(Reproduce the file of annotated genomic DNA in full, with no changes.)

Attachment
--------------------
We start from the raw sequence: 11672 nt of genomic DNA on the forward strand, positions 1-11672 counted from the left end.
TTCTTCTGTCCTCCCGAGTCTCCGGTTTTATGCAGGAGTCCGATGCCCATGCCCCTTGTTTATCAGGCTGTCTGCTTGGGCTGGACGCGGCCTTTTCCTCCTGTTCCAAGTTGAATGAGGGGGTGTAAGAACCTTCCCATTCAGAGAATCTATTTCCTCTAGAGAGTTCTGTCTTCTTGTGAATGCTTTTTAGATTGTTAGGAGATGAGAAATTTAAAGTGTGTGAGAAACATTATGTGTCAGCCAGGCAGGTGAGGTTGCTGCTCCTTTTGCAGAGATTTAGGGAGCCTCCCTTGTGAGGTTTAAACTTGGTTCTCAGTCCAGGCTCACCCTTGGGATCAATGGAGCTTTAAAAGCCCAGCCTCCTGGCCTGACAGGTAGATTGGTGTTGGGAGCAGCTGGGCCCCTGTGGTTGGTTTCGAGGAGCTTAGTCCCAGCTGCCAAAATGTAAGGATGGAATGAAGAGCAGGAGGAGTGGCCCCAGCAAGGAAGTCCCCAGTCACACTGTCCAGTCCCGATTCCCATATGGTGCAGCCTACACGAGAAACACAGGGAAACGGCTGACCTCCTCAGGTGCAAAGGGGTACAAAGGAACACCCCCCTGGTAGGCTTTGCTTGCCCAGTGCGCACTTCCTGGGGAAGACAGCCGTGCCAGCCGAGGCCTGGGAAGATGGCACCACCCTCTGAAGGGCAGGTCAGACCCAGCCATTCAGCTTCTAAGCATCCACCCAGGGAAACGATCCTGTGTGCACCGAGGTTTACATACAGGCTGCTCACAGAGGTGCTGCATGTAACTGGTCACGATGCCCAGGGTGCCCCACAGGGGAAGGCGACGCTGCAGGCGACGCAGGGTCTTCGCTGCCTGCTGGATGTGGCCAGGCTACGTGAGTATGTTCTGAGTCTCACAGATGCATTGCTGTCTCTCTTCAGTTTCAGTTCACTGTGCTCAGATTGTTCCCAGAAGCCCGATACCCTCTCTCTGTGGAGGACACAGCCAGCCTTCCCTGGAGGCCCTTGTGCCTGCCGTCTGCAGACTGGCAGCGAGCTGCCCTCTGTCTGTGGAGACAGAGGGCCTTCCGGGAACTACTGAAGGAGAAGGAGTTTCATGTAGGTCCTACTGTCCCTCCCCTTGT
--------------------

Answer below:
We start from the raw sequence: 11672 nt of genomic DNA on the forward strand, positions 1-11672 counted from the left end.
TTCTTCTGTCCTCCCGAGTCTCCGGTTTTATGCAGGAGTCCGATGCCCATGCCCCTTGTTTATCAGGCTGTCTGCTTGGGCTGGACGCGGCCTTTTCCTCCTGTTCCAAGTTGAATGAGGGGGTGTAAGAACCTTCCCATTCAGAGAATCTATTTCCTCTAGAGAGTTCTGTCTTCTTGTGAATGCTTTTTAGATTGTTAGGAGATGAGAAATTTAAAGTGTGTGAGAAACATTATGTGTCAGCCAGGCAGGTGAGGTTGCTGCTCCTTTTGCAGAGATTTAGGGAGCCTCCCTTGTGAGGTTTAAACTTGGTTCTCAGTCCAGGCTCACCCTTGGGATCAATGGAGCTTTAAAAGCCCAGCCTCCTGGCCTGACAGGTAGATTGGTGTTGGGAGCAGCTGGGCCCCTGTGGTTGGTTTCGAGGAGCTTAGTCCCAGCTGCCAAAATGTAAGGATGGAATGAAGAGCAGGAGGAGTGGCCCCAGCAAGGAAGTCCCCAGTCACACTGTCCAGTCCCGATTCCCATATGGTGCAGCCTACACGAGAAACACAGGGAAACGGCTGACCTCCTCAGGTGCAAAGGGGTACAAAGGAACACCCCCCTGGTAGGCTTTGCTTGCCCAGTGCGCACTTCCTGGGGAAGACAGCCGTGCCAGCCGAGGCCTGGGAAGATGGCACCACCCTCTGAAGGGCAGGTCAGACCCAGCCATTCAGCTTCTAAGCATCCACCCAGGGAAACGATCCTGTGTGCACCGAGGTTTACATACAGGCTGCTCACAGAGGTGCTGCATGTAACTGGTCACGATGCCCAGGGTGCCCCACAGGGGAAGGCGACGCTGCAGGCGACGCAGGGTCTTCGCTGCCTGCTGGATGTGGCCAGGCTACGTGAGTATGTTCTGAGTCTCACAGATGCATTGCTGTCTCTCTTCAGTTTCAGTTCACTGTGCTCAGATTGTTCCCAGAAGCCCGATACCCTCTCTCTGTGGAGGACACAGCCAGCCTTCCCTGGAGGCCCTTGTGCCTGCCGTCTGCAGACTGGCAGCGAGCTGCCCTCTGTCTGTGGAGACAGAGGGCCTTCCGGGAACTACTGAAGGAGAAGGAGTTTCATGTAGGTCCTACTGTCCCTCCCCTTGT